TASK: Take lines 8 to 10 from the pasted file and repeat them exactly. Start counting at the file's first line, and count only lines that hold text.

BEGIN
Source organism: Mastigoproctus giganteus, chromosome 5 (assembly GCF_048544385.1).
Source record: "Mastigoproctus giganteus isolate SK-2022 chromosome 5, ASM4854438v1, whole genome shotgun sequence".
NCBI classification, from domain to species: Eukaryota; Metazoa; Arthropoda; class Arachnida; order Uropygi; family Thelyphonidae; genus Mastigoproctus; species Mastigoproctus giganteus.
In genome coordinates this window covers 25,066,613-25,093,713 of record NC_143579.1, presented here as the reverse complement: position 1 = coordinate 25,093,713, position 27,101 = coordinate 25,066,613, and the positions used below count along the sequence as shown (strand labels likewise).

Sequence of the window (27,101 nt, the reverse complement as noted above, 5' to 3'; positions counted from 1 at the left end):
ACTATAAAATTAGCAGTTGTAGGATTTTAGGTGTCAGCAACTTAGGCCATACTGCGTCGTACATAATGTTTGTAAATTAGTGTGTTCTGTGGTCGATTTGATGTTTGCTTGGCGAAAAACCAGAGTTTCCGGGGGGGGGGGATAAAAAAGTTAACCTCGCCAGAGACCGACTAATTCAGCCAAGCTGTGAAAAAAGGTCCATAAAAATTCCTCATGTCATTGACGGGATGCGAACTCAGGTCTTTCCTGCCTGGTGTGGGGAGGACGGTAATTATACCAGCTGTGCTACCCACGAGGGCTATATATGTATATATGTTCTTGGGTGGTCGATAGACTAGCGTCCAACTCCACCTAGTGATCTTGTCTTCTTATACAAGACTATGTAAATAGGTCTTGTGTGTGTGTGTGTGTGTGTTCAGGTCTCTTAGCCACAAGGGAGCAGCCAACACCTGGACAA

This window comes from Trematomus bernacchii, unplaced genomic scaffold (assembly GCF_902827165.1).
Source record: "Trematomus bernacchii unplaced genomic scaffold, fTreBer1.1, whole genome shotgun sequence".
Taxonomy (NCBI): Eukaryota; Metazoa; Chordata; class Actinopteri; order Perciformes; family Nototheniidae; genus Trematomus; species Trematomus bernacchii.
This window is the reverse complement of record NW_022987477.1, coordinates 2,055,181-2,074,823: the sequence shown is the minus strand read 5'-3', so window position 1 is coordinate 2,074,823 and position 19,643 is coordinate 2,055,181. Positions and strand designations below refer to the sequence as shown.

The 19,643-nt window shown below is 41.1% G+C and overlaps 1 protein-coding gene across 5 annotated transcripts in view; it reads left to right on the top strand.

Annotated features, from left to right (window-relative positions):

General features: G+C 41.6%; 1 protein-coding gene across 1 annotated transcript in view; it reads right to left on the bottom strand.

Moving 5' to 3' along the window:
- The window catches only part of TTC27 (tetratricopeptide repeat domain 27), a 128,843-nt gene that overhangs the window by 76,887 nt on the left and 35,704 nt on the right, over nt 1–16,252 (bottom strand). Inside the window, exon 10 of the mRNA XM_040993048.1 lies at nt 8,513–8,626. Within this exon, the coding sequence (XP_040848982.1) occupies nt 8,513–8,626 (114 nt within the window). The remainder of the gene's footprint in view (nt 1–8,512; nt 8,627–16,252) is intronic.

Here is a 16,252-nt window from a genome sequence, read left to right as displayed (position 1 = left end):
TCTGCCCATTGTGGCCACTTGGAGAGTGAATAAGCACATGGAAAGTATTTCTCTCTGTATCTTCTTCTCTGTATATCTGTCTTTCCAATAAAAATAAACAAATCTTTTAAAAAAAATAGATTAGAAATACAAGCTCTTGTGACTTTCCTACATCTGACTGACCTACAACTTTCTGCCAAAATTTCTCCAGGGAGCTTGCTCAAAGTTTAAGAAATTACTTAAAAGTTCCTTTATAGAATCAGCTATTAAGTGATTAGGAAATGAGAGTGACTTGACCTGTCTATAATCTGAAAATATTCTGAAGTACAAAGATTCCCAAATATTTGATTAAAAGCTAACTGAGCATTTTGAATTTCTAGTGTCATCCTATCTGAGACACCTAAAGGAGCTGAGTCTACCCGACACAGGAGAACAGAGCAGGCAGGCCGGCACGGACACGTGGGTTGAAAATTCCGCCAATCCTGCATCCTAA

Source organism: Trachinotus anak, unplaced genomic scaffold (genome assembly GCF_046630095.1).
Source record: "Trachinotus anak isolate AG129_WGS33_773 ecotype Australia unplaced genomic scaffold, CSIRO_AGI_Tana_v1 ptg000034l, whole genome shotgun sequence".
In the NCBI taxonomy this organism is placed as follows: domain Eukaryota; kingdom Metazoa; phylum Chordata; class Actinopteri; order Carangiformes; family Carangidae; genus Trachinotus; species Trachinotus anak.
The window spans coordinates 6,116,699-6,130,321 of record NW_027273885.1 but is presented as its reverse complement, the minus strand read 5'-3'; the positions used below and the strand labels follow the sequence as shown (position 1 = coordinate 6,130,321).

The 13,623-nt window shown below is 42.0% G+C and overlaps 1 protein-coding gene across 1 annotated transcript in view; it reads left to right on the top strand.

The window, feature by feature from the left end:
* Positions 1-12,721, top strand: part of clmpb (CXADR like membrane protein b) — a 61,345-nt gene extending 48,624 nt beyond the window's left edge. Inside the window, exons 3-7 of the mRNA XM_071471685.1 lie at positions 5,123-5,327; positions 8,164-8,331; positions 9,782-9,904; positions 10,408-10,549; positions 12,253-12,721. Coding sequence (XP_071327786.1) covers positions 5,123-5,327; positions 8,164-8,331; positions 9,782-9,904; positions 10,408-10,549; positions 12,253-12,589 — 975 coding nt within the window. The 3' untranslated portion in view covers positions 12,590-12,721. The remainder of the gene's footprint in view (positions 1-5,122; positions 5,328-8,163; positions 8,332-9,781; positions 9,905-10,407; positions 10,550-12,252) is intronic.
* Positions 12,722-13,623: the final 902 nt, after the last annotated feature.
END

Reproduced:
Source record: "Trematomus bernacchii unplaced genomic scaffold, fTreBer1.1, whole genome shotgun sequence".
Taxonomy (NCBI): Eukaryota; Metazoa; Chordata; class Actinopteri; order Perciformes; family Nototheniidae; genus Trematomus; species Trematomus bernacchii.
This window is the reverse complement of record NW_022987477.1, coordinates 2,055,181-2,074,823: the sequence shown is the minus strand read 5'-3', so window position 1 is coordinate 2,074,823 and position 19,643 is coordinate 2,055,181. Positions and strand designations below refer to the sequence as shown.